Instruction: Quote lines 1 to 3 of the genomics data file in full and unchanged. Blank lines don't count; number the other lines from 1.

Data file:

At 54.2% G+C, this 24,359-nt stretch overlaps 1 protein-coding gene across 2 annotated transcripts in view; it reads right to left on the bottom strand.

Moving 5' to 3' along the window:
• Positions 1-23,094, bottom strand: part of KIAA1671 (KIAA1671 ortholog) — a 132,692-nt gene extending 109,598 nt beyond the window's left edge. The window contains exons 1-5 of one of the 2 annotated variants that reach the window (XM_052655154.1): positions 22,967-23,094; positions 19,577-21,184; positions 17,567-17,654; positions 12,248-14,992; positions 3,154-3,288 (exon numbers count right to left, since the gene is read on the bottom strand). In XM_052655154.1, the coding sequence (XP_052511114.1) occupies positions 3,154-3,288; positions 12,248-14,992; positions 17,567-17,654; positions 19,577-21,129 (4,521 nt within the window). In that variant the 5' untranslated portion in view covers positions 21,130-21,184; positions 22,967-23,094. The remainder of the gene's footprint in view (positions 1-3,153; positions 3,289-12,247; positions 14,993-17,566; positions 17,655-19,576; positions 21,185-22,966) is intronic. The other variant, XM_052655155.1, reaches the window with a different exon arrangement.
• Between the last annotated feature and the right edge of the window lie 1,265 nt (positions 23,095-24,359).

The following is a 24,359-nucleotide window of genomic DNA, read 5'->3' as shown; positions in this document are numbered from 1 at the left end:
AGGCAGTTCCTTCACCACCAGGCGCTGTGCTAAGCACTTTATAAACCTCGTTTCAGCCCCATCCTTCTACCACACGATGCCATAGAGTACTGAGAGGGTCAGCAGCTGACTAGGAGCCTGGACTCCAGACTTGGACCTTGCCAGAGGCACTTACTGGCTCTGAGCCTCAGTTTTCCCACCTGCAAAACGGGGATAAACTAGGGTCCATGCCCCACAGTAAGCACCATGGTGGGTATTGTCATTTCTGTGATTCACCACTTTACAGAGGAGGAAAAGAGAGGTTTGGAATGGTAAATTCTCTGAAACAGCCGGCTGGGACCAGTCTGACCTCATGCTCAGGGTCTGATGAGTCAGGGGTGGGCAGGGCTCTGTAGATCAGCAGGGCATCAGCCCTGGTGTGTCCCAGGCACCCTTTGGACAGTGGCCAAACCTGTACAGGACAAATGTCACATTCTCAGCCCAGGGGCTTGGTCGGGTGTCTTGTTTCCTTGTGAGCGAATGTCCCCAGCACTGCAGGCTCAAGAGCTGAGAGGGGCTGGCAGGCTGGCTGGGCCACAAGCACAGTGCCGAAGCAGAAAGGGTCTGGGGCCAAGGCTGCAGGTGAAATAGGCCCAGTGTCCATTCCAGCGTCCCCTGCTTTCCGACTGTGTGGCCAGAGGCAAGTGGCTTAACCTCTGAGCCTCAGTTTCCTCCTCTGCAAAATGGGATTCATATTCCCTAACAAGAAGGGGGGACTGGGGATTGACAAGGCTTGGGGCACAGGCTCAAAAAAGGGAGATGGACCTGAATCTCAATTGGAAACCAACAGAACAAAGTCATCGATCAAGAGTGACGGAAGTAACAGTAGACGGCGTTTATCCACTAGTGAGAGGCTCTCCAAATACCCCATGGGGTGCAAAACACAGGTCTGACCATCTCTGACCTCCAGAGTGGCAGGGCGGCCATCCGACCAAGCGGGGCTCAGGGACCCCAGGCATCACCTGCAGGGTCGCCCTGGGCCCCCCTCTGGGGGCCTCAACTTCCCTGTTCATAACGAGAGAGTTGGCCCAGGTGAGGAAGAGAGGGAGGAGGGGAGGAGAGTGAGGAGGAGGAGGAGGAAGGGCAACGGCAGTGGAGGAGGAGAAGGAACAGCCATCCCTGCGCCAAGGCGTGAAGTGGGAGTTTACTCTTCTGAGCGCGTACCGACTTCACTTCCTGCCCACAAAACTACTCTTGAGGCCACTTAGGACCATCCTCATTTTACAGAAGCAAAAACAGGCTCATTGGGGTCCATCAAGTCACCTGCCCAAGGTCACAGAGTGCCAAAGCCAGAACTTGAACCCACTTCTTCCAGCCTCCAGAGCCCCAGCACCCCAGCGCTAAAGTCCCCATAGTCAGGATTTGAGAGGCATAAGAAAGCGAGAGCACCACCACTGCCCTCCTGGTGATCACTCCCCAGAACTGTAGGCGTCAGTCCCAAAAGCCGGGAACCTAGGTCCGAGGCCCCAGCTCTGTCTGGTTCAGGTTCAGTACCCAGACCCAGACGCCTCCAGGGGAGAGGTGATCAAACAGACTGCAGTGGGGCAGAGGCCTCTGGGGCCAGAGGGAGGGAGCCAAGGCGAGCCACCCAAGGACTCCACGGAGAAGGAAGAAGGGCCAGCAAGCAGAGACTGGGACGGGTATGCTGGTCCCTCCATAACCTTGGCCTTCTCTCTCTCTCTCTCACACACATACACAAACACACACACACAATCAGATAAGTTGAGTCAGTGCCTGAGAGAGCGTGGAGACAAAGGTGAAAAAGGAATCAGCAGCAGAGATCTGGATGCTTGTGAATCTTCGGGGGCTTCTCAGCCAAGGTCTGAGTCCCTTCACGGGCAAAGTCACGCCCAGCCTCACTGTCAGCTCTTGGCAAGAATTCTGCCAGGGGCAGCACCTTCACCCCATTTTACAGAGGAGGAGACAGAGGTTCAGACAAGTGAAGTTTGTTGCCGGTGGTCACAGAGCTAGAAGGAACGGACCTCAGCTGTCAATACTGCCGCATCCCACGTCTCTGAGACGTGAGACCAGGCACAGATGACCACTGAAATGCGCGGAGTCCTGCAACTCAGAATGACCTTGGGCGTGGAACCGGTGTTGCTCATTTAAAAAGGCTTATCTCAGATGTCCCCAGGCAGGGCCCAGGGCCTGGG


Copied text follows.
At 54.2% G+C, this 24,359-nt stretch overlaps 1 protein-coding gene across 2 annotated transcripts in view; it reads right to left on the bottom strand.

Moving 5' to 3' along the window:
• Positions 1-23,094, bottom strand: part of KIAA1671 (KIAA1671 ortholog) — a 132,692-nt gene extending 109,598 nt beyond the window's left edge. The window contains exons 1-5 of one of the 2 annotated variants that reach the window (XM_052655154.1): positions 22,967-23,094; positions 19,577-21,184; positions 17,567-17,654; positions 12,248-14,992; positions 3,154-3,288 (exon numbers count right to left, since the gene is read on the bottom strand). In XM_052655154.1, the coding sequence (XP_052511114.1) occupies positions 3,154-3,288; positions 12,248-14,992; positions 17,567-17,654; positions 19,577-21,129 (4,521 nt within the window). In that variant the 5' untranslated portion in view covers positions 21,130-21,184; positions 22,967-23,094. The remainder of the gene's footprint in view (positions 1-3,153; positions 3,289-12,247; positions 14,993-17,566; positions 17,655-19,576; positions 21,185-22,966) is intronic. The other variant, XM_052655155.1, reaches the window with a different exon arrangement.